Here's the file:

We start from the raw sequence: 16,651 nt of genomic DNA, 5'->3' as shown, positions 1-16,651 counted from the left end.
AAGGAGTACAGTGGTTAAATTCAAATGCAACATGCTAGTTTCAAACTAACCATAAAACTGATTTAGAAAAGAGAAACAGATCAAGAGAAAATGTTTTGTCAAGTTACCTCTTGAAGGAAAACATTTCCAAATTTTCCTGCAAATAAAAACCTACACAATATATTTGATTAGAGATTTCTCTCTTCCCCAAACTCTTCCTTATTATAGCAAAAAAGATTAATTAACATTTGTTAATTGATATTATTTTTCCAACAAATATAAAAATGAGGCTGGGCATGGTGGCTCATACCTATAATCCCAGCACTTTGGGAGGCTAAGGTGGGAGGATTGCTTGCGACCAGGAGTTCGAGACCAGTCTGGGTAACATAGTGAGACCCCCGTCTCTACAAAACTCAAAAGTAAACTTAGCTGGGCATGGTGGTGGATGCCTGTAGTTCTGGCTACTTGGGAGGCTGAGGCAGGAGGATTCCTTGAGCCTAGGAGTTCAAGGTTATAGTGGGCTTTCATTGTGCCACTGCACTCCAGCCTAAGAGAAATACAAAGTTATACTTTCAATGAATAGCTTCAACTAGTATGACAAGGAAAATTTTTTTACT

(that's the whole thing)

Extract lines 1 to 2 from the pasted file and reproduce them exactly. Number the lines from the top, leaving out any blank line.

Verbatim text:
We start from the raw sequence: 16,651 nt of genomic DNA, 5'->3' as shown, positions 1-16,651 counted from the left end.
AAGGAGTACAGTGGTTAAATTCAAATGCAACATGCTAGTTTCAAACTAACCATAAAACTGATTTAGAAAAGAGAAACAGATCAAGAGAAAATGTTTTGTCAAGTTACCTCTTGAAGGAAAACATTTCCAAATTTTCCTGCAAATAAAAACCTACACAATATATTTGATTAGAGATTTCTCTCTTCCCCAAACTCTTCCTTATTATAGCAAAAAAGATTAATTAACATTTGTTAATTGATATTATTTTTCCAACAAATATAAAAATGAGGCTGGGCATGGTGGCTCATACCTATAATCCCAGCACTTTGGGAGGCTAAGGTGGGAGGATTGCTTGCGACCAGGAGTTCGAGACCAGTCTGGGTAACATAGTGAGACCCCCGTCTCTACAAAACTCAAAAGTAAACTTAGCTGGGCATGGTGGTGGATGCCTGTAGTTCTGGCTACTTGGGAGGCTGAGGCAGGAGGATTCCTTGAGCCTAGGAGTTCAAGGTTATAGTGGGCTTTCATTGTGCCACTGCACTCCAGCCTAAGAGAAATACAAAGTTATACTTTCAATGAATAGCTTCAACTAGTATGACAAGGAAAATTTTTTTACT